Ole Anthony, 82, president of Dallas-based Trinity Foundation Inc. and a thorn in the side of “prosperity gospel” televangelists, died Friday, April 16, 2021.
He was known as a fierce critic of TV preachers like Robert Tilton, Benny Hinn and Jan and Paul Crouch, and was often seen in news interviews critiquing their lavish lifestyles.
Anthony also served as the founding elder of a small congregation that modeled itself on first-century Christianity in lifestyle and mission, meeting in homes and gathering often. In the 1990s the foundation began the Dallas Project, taking homeless people into the homes of members and encouraging other religious groups to do the same. The church continues to provide low-cost housing for needy families on the East Dallas block where many of the members live.
After finding that some of these desperate people had been persuaded to give money to TV preachers, Anthony started to look into the lifestyles and fraudulent behavior of local pastors like Tilton and W. V. Grant.
Trinity Foundation eventually obtained a private investigator license and gained a reputation as a valued source for investigative journalists. For more than 30 years Anthony was a frequently interviewed expert on religious broadcasting, consulted by major newspapers, national TV news programs and the international press. Our foundation continues to be a resource for those investigating religious fraud worldwide.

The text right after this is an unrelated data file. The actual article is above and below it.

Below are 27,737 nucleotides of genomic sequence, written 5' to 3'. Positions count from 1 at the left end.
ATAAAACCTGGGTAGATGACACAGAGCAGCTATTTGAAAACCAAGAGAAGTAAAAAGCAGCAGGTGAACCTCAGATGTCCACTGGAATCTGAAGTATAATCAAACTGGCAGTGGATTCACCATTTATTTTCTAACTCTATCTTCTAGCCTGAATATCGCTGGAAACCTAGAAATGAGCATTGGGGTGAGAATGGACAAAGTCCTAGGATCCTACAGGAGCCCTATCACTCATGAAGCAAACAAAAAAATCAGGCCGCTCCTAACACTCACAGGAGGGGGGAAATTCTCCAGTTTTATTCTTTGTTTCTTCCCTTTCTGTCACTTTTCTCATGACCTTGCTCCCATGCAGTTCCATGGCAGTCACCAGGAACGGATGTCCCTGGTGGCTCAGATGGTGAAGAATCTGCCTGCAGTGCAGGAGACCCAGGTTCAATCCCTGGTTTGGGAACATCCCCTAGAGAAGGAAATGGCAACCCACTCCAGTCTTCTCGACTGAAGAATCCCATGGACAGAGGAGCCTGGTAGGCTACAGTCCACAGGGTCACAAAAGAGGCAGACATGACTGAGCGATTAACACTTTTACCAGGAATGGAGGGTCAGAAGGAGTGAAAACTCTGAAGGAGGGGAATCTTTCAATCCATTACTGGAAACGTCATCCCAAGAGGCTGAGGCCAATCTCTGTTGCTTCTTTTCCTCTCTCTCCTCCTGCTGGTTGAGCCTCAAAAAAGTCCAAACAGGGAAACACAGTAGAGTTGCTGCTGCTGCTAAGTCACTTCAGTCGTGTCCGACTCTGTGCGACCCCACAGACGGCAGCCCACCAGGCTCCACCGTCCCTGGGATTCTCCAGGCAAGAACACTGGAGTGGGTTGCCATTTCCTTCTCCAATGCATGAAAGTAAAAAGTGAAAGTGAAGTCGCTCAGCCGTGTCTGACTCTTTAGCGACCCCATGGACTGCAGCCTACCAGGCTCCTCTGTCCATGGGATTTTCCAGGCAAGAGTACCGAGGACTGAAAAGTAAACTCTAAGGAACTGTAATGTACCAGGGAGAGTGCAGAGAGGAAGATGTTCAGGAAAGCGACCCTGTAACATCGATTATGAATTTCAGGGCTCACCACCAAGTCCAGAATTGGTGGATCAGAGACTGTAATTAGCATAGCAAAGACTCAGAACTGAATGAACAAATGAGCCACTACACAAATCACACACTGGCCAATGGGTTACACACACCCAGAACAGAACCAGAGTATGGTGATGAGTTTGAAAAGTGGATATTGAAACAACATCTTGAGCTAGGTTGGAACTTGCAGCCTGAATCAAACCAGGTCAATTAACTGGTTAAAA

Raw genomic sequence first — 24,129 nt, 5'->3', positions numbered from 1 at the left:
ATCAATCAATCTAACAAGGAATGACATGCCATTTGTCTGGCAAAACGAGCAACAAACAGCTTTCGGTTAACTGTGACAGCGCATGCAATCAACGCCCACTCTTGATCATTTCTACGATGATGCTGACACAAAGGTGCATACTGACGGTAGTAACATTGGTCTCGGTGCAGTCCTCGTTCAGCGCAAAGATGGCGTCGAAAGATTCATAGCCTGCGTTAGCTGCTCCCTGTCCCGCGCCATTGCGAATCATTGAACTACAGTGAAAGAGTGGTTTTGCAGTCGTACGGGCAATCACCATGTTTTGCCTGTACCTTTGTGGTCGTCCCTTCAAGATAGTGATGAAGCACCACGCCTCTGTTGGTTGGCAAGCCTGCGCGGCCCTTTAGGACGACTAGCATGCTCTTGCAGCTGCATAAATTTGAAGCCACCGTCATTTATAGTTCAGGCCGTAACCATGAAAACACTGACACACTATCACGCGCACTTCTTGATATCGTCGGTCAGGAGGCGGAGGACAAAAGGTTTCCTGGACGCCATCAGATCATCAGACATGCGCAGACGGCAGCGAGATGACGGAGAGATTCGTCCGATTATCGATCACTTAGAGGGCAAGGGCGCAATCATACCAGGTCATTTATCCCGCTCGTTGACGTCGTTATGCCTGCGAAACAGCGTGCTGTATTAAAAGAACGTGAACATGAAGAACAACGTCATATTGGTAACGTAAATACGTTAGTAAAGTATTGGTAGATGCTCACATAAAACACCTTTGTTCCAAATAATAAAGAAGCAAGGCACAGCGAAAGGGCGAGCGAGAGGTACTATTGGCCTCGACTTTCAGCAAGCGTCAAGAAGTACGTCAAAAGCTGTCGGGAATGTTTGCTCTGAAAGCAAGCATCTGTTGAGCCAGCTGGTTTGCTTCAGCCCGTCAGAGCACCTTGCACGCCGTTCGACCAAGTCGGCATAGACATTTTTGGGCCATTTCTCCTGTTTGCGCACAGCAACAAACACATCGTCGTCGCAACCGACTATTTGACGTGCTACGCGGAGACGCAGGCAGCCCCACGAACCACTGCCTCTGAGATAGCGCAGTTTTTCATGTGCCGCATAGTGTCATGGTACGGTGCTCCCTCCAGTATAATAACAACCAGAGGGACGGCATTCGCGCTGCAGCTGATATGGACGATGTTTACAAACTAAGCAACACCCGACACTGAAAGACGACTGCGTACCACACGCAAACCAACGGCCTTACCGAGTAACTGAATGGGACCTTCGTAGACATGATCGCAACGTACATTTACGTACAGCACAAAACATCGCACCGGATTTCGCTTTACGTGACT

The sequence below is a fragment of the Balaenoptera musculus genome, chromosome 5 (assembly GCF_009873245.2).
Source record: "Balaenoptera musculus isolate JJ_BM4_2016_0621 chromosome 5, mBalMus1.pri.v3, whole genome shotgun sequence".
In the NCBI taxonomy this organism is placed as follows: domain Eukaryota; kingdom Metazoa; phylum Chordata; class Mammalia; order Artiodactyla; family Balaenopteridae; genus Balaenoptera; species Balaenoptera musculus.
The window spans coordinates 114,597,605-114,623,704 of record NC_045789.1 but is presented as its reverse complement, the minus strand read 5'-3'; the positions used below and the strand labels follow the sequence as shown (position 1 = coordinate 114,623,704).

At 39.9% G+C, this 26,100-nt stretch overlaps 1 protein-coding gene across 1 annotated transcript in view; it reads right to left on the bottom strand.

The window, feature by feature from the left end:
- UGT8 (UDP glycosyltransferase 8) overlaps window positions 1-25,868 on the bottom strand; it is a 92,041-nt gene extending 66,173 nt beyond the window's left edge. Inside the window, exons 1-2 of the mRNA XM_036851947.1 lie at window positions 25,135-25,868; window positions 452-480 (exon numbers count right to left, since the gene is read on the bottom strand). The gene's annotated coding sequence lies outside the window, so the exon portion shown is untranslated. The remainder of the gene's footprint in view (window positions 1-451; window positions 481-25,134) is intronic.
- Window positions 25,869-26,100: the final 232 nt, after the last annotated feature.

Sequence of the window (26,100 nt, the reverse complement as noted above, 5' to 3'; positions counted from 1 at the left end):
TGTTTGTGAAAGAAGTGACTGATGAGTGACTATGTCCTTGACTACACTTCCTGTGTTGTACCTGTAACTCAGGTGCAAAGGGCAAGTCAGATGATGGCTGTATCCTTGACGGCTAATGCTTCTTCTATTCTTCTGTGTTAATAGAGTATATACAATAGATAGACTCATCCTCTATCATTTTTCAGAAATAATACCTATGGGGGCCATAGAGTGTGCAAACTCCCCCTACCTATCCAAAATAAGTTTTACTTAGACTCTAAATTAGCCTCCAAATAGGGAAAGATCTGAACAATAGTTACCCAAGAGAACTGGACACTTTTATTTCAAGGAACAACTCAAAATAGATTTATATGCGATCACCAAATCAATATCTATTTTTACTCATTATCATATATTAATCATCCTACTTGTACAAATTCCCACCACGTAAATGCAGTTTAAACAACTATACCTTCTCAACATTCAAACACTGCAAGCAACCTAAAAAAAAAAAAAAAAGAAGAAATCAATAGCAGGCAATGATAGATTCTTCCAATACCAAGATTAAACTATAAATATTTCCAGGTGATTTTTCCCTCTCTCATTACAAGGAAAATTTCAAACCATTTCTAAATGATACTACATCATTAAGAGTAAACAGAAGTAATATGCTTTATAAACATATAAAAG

From the early 1990s through the 2000s, Anthony and Trinity Foundation were involved in high-profile investigations (and lawsuits) involving Tilton, Grant, Hinn and the Crouches as well as many other TV preachers and megachurch ministries. From 2007 to 2010 the foundation assisted the Senate Finance Committee in its national investigation of televangelist abuses.
Besides monitoring religious broadcasting, Anthony led daily Bible studies in the East Dallas Christian community that was formed out of a study group he led in the mid-1970s. The resulting community was small, never exceeding 60 members, but its influence was wide.